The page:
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    • "Histone maturation Some histone marks, such as H3K9 dimethylation reach similar levels in new histones as those in old histones shortly after S phase, suggesting a replication-dependent mechanism (Xu et al, 2012). However, other modifications such as H4K20, and H3K79 methylation, as well as H3K9 and H3K27 trimethylation, are gradually restored throughout the cell cycle, independent of replication (Pesavento et al, 2008; Sweet et al, 2010; Xu et al, 2012). This gradual 'maturation' of histone methylation suggests that epigenetic inheritance is not a rigid process, and its inexact fidelity provides a certain degree of epigenomic flexibility to adapt to changing conditions. "
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    ABSTRACT: Epigenetic regulation of cellular identity and function is at least partly achieved through changes in covalent modifications on DNA and histones. Much progress has been made in recent years to understand how these covalent modifications affect cell identity and function. Despite the advances, whether and how epigenetic factors contribute to memory formation is still poorly understood. In this review, we discuss recent progress in elucidating epigenetic mechanisms of learning and memory, primarily at the DNA level, and look ahead to discuss their potential implications in reward memory and development of drug addiction.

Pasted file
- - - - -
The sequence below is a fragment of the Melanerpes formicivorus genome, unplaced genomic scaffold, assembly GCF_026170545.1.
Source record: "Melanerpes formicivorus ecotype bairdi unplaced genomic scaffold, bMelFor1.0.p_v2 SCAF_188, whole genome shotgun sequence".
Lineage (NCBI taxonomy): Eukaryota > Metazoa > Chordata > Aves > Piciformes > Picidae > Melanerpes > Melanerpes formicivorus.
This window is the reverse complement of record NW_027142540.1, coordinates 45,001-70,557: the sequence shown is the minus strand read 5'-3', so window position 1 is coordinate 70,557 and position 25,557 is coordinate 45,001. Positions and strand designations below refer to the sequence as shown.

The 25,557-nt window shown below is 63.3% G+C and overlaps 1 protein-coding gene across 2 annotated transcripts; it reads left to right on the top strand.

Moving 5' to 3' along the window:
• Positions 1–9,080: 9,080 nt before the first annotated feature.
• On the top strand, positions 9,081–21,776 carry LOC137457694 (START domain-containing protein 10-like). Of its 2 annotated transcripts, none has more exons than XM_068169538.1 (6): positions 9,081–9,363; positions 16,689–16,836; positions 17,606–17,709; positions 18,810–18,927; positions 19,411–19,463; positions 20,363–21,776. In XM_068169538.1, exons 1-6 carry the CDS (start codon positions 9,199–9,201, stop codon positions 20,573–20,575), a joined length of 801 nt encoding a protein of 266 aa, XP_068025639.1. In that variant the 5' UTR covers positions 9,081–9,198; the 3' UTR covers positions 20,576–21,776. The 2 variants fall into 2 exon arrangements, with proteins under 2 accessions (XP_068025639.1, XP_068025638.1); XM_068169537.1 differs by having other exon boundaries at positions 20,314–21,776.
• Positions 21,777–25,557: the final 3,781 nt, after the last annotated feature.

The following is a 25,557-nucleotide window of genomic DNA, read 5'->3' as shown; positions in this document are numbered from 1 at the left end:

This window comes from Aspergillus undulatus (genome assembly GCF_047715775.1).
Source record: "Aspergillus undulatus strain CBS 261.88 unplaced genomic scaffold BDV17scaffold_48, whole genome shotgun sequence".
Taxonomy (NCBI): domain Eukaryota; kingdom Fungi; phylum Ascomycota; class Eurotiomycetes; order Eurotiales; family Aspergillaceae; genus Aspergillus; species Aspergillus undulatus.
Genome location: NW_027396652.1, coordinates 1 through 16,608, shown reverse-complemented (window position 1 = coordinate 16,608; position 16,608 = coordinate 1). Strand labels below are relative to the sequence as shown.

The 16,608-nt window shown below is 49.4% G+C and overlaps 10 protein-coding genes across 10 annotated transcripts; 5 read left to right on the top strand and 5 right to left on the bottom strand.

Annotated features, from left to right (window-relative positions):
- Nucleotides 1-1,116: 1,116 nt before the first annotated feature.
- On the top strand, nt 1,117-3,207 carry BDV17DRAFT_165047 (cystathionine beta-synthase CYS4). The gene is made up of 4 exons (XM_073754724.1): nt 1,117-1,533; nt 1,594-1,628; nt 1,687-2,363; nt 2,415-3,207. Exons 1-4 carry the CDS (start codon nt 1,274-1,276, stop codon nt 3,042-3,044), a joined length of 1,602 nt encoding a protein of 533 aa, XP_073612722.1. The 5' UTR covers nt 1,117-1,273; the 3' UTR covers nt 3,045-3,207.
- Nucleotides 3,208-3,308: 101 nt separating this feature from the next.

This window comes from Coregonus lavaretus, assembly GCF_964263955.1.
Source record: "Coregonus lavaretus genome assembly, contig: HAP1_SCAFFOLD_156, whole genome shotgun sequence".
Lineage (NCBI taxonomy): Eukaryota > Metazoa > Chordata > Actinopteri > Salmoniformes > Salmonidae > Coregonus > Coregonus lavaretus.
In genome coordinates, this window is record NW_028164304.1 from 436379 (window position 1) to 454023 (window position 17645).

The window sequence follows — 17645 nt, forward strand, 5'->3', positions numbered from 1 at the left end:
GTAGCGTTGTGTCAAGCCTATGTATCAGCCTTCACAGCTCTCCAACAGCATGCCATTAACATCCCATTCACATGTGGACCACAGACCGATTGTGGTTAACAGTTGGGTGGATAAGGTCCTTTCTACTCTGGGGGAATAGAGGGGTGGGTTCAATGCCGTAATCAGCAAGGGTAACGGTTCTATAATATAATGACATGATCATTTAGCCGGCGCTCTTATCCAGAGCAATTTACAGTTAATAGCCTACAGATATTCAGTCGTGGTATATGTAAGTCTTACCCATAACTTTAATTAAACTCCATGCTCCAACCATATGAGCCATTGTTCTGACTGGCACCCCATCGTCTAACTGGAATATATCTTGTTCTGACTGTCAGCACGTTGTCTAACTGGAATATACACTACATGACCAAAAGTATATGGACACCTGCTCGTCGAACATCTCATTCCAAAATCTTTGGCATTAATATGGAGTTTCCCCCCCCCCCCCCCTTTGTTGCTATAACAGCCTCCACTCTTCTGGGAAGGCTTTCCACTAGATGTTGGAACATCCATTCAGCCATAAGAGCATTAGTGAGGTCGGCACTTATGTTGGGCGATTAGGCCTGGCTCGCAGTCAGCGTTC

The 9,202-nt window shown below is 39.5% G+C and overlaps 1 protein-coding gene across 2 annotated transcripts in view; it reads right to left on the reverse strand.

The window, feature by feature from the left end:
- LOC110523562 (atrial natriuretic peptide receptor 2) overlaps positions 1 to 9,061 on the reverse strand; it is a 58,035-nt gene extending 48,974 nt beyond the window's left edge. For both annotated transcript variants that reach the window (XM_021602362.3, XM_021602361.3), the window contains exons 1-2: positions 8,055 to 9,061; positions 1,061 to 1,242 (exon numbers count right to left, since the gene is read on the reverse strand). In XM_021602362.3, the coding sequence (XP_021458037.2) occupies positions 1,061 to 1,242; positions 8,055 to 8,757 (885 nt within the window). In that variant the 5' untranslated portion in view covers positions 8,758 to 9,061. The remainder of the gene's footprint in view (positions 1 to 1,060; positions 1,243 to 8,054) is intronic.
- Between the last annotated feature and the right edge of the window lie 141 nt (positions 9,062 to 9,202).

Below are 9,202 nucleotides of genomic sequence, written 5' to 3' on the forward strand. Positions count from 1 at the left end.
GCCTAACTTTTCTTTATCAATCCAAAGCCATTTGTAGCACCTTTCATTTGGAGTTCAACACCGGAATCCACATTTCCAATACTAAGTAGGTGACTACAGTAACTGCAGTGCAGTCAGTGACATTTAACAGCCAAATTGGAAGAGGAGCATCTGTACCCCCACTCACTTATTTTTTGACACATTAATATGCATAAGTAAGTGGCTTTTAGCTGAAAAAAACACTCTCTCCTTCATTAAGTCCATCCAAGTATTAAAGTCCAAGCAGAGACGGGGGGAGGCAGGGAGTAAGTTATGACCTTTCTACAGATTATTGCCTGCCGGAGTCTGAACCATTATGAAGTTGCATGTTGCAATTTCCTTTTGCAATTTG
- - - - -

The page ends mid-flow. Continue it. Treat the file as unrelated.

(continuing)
The EMBO Journal 05/2014; 33(10). DOI:10.1002/embj.201488106 · 10.43 Impact Factor